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The Annihilation of Fish

The Annihilation of Fish (2001)
December 11, 2011 - 7:00 pm
Charles Burnett.

Directed by Charles Burnett

Director Charles Burnett performs a delightful directorial turn with this funny and tender study of outsiders and misfits finding love and happiness through a healthy dose of tolerance—but not the kind of tolerance that movies usually sell! 

Poinsettia (Lynn Redgrave) is a former housewife, living alone with unrequited dreams of romance that only her imagined lover, the 19th-century composer Giacomo Puccini, can fulfill.  Disgusted at a world that scoffs at her love and her plans of marriage to Puccini, she moves to Los Angeles for a change of scene.  Taking a room in the boarding house of feisty Mrs. Muldroone (Margot Kidder), Poinsettia meets the other new tenant: Fish (James Earl Jones), a Jamaican widower recently released from an overcrowded mental institution despite his daily physical bouts with an unseen, demonic assailant who attacks him without warning, nor any visible trace. 

It’s not long before these neighbors become lovers.  What happens next is very special, as Poinsettia and Fish, each regarding the other as nuts, move steadily toward the light of love past all imaginary inconveniences, finally participating fully in each other’s worlds, regardless that this leads to new peaks of imaginative excess.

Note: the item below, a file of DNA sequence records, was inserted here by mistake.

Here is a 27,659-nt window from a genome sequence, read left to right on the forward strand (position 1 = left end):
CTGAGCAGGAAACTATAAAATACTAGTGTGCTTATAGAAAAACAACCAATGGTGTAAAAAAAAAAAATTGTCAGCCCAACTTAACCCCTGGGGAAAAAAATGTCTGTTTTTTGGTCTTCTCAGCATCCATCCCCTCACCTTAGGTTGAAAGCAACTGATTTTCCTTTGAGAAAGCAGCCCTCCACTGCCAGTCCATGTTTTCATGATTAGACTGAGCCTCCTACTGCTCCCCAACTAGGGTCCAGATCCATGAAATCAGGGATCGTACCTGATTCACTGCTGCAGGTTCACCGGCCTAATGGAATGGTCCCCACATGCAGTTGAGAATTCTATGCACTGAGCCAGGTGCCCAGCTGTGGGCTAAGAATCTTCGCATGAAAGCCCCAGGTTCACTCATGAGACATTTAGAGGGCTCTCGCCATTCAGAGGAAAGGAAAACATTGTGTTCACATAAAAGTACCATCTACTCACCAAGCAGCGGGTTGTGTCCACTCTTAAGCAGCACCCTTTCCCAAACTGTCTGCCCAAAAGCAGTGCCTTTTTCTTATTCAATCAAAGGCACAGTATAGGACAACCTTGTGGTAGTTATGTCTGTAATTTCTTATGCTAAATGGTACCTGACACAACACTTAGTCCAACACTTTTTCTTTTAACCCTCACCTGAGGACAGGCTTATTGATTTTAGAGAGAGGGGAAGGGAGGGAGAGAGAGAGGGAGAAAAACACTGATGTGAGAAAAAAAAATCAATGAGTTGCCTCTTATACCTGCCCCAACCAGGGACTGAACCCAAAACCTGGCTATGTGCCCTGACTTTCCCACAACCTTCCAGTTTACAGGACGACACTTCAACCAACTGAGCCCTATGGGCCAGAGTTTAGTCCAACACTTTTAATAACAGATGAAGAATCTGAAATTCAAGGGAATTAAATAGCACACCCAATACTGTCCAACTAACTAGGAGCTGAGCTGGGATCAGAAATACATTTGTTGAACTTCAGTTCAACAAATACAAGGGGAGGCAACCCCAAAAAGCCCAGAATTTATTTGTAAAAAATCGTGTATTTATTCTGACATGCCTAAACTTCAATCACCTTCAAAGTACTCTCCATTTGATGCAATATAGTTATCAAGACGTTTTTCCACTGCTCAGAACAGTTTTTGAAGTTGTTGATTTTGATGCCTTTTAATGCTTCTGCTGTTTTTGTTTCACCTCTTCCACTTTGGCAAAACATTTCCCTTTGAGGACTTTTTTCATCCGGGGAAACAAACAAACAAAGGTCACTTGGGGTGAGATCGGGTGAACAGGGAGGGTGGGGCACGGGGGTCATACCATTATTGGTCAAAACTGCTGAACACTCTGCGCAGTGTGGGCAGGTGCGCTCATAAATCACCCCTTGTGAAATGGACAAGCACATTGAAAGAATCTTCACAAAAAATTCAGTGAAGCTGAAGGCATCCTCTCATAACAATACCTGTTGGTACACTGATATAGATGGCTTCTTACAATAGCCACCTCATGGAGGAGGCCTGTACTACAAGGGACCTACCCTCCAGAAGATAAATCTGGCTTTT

Burnett’s cast give their all to these tasty roles; particularly Redgrave and Jones, who demonstrate a hilarious commitment to the pantomime required, and a keen instinct for those moments when emotional need becomes the story’s compass. Margot Kidder as Mrs. Muldroone is all wry, understated discretion; if anything, happy for the human interest her house attracts and fosters.  The prospect of love across racial barriers is the smallest challenge to happiness in this rarefied world, where Poinsettia can joyfully answer Fish’s challenge, “what we got in common?” with the quick (and sane) response, “old! Old is what we’ve got in common!”  Watching them become young again is an ensemble’s and a director’s triumph. —Shannon Kelley

Producer: Paul Heller. Screenwriter: Anthony C. Winkler. Cinematographer: John Ndiaga Demps. Editor: Nancy Richardson. Cast: James Earl Jones, Lynn Redgrave, Margot Kidder, Tommy Hicks, Linden Chiles.

35mm, color, 102 min.